"The appellate process includes not only parties and their attorneys, but also court reporters, trial court clerks, trial court judges, and others. Although Rule 13 will be used sparingly, it is necessary in order to protect the appellate process from abuse. [Emphasis added.]

Thus, Rule 13 grants this court the authority to take appropriate actions upon the irresponsible and abusive practice of filing a late brief. See, State v. Lueder, 267 N.W.2d 555 (N.D.1978).

We have stated many times that an appellant's failure to comply with the Rules of Appellate Procedure could result in dismissal of the appeal. State v. Packineau, 270 N.W.2d 336 (N.D.1978); State v. Paulson, 256 N.W.2d 556 (N.D.1977); Gerhardt v. Fleck, 251 N.W.2d 764 (N.D.1977); Nodak Mutual Insurance Co. v. Loeffler, 225 N.W.2d 286 (N.D.1974). In the instant case, Morrissey requested that we reverse the judgment of the district court because of the State's failure to comply with Rule 31, NDRAppP. We think this request is functionally equivalent to an appellee's motion to dismiss and, therefore, the same reasoning is applicable. The question before us, then, is whether or not the State's violation of Rule 31 merits such a severe sanction as a reversal of the district court's ruling.

*307 Determination of appeals on the merits is favored by this court, especially where delay has not resulted in inconvenience, detriment or prejudice to the moving party, and where the complete record and all briefs are before the court and the merits are ready to be heard. State v. Gustafson, 278 N.W.2d 358 (N.D.1979); State v. Packineau, supra; Gerhardt v. Fleck, supra; Hogan v. Knoop, 191 N.W.2d 263 (N.D.1971).

In the case before us the record does not disclose nor did Morrissey allege or show that he was at all inconvenienced or prejudiced by the State's failure to timely file its brief. As we stated above, the State's brief on the merits of Morrissey's appeal has now been filed with the clerk of the North Dakota Supreme Court and oral arguments on the merits can now be scheduled on next month's court calendar. We do not think that under these circumstances reversal of the district court's ruling is warranted. The crime with which Morrissey has been charged is a very serious offense and the best interests of the people of the State of North Dakota would unjustifiably be sacrificed if the order binding Morrissey over for trial were reversed because of the State's Attorney's failure to file the appellate brief within the specified time.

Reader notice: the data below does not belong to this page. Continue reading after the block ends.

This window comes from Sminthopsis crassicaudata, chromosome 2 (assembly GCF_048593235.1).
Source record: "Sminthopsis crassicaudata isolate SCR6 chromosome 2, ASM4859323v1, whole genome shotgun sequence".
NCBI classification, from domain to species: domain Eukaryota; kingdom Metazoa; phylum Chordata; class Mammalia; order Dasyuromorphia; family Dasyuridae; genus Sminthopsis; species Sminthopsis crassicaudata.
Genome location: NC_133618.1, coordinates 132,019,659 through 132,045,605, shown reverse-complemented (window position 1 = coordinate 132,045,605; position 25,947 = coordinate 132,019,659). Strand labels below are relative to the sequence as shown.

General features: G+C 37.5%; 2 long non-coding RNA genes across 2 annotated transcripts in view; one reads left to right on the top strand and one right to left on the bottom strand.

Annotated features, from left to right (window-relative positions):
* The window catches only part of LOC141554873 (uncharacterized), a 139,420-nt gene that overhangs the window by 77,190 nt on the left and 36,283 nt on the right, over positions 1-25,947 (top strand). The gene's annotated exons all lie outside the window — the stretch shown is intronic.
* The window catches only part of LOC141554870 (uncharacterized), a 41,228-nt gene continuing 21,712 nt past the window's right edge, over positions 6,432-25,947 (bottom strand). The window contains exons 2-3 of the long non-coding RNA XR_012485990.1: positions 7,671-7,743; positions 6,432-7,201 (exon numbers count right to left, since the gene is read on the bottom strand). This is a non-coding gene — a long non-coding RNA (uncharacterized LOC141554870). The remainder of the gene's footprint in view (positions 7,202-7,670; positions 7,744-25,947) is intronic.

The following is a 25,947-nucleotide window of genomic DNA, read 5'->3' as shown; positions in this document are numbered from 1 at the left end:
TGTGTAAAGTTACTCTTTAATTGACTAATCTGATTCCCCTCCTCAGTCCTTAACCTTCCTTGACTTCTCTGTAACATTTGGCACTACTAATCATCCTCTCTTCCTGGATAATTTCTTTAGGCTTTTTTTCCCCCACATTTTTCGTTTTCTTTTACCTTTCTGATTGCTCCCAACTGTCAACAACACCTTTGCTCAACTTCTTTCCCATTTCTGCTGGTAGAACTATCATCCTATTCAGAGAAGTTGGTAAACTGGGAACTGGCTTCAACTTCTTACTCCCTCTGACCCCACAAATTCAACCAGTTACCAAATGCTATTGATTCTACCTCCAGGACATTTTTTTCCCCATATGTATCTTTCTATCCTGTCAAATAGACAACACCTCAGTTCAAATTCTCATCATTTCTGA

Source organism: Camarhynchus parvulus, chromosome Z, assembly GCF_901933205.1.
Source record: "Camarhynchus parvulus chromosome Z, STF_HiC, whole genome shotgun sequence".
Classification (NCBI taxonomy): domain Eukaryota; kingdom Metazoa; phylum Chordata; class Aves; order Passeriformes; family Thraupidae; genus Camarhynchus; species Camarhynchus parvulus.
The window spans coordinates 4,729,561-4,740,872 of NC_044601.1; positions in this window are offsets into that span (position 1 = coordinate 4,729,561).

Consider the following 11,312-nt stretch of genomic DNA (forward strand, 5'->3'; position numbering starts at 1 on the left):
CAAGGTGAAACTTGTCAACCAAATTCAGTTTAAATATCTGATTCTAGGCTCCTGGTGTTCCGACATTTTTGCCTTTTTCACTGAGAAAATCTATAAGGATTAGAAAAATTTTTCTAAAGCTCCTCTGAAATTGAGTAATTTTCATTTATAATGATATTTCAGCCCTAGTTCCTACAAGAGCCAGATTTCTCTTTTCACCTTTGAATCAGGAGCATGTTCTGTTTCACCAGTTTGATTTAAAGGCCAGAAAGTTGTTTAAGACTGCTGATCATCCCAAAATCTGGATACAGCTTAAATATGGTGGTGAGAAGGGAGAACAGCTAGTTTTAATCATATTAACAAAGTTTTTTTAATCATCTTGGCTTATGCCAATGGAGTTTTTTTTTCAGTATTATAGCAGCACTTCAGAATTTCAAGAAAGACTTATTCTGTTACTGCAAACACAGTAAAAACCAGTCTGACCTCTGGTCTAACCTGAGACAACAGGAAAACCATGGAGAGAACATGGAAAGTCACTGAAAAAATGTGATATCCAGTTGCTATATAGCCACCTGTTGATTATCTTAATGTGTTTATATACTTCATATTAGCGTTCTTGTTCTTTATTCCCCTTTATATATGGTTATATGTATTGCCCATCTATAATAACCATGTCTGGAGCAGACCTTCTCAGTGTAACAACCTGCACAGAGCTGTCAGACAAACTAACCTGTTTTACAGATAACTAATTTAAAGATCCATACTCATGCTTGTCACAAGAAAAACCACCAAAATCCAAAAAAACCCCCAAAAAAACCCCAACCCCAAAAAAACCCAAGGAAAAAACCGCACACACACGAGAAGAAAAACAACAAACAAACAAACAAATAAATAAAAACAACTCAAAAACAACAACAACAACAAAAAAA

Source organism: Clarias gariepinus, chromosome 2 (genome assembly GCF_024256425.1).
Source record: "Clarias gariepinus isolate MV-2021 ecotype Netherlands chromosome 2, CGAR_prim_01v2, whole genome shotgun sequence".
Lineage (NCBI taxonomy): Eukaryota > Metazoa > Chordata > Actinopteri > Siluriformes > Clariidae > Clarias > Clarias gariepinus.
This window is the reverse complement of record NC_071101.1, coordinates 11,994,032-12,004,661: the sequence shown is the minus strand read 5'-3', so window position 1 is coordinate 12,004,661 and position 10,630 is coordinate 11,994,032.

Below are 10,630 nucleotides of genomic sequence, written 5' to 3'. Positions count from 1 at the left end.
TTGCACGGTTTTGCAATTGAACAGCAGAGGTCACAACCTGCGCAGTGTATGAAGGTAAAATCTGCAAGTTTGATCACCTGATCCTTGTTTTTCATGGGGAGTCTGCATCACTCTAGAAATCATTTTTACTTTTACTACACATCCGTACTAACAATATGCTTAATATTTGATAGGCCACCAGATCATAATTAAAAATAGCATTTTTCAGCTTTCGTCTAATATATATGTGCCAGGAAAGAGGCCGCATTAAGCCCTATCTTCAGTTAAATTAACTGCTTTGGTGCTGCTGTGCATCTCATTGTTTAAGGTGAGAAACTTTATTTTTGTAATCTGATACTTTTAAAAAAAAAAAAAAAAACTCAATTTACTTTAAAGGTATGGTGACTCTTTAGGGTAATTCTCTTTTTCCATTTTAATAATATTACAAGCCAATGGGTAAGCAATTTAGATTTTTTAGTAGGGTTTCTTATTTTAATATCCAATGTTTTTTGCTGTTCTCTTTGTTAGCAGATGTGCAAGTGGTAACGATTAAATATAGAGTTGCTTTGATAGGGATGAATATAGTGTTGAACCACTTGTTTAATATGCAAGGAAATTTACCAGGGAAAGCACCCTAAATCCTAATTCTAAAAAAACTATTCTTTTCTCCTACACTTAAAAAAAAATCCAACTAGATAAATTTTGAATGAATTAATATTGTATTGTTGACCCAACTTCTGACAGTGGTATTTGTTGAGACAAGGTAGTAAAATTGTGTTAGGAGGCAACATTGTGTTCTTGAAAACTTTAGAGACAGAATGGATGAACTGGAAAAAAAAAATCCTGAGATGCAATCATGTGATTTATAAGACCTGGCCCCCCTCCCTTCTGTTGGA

We therefore deny Morrissey's request for reversal of the district court's order binding him over for trial and grant the State's request to appear at oral argument on the merits of Morrissey's appeal. The State's brief will also be accepted by this court and will be considered when we review the merits of this case.

In Jostad v. Jostad, 285 N.W.2d 583 (N.D. 1979), we said that a stern warning that we intended all appellate rules to be complied with was all that was necessary at that time to protect the appellate process from abuse. We also reiterated in Jostad that we did not intend our admonitions to be treated as a "brutum fulmen," an "empty noise." Obviously, our warnings have not been heeded. We therefore find it necessary to impose the costs of this motion upon the State.

It was brought out at oral argument that Morrissey is represented in this case by counsel appointed and paid by Adams County. Thus, Morrissey did not personally incur any financial loss as the result of this motion. Nevertheless, because the motion was instituted as the result of the personal failure of the State's Attorney to perform according to the rules of appellate procedure, we do not think it is equitable for the citizens of Adams County to bear the additional costs. The costs of this motion are therefore assessed against the State, but, under the circumstances of this case, are to be personally paid by the State's Attorney in his individual capacity. Costs for the motion in this case are allowed in the sum of $100.00.